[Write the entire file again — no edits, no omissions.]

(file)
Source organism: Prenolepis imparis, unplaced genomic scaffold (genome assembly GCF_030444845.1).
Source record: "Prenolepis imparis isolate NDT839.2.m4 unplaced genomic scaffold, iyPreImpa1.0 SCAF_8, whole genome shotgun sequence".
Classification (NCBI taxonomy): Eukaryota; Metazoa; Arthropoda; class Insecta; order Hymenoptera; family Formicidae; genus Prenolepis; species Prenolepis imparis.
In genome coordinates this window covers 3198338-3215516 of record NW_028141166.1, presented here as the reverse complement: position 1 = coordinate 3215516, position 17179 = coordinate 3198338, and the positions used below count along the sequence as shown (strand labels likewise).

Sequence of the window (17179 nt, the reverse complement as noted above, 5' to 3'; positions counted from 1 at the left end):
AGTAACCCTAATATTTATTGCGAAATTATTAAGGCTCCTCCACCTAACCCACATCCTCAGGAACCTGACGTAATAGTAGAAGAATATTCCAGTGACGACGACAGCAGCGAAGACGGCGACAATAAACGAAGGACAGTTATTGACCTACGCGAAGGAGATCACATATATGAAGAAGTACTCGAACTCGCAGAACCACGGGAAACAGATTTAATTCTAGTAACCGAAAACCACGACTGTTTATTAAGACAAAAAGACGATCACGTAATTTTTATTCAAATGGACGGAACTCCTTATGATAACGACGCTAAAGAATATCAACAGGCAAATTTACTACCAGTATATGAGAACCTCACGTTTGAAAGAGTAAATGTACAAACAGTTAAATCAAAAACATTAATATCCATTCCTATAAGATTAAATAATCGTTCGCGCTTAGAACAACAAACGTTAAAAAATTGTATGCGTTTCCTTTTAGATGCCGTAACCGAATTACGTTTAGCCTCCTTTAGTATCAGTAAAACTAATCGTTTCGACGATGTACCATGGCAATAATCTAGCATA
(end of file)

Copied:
Source organism: Prenolepis imparis, unplaced genomic scaffold (genome assembly GCF_030444845.1).
Source record: "Prenolepis imparis isolate NDT839.2.m4 unplaced genomic scaffold, iyPreImpa1.0 SCAF_8, whole genome shotgun sequence".
Classification (NCBI taxonomy): Eukaryota; Metazoa; Arthropoda; class Insecta; order Hymenoptera; family Formicidae; genus Prenolepis; species Prenolepis imparis.
In genome coordinates this window covers 3198338-3215516 of record NW_028141166.1, presented here as the reverse complement: position 1 = coordinate 3215516, position 17179 = coordinate 3198338, and the positions used below count along the sequence as shown (strand labels likewise).

Sequence of the window (17179 nt, the reverse complement as noted above, 5' to 3'; positions counted from 1 at the left end):
AGTAACCCTAATATTTATTGCGAAATTATTAAGGCTCCTCCACCTAACCCACATCCTCAGGAACCTGACGTAATAGTAGAAGAATATTCCAGTGACGACGACAGCAGCGAAGACGGCGACAATAAACGAAGGACAGTTATTGACCTACGCGAAGGAGATCACATATATGAAGAAGTACTCGAACTCGCAGAACCACGGGAAACAGATTTAATTCTAGTAACCGAAAACCACGACTGTTTATTAAGACAAAAAGACGATCACGTAATTTTTATTCAAATGGACGGAACTCCTTATGATAACGACGCTAAAGAATATCAACAGGCAAATTTACTACCAGTATATGAGAACCTCACGTTTGAAAGAGTAAATGTACAAACAGTTAAATCAAAAACATTAATATCCATTCCTATAAGATTAAATAATCGTTCGCGCTTAGAACAACAAACGTTAAAAAATTGTATGCGTTTCCTTTTAGATGCCGTAACCGAATTACGTTTAGCCTCCTTTAGTATCAGTAAAACTAATCGTTTCGACGATGTACCATGGCAATAATCTAGCATA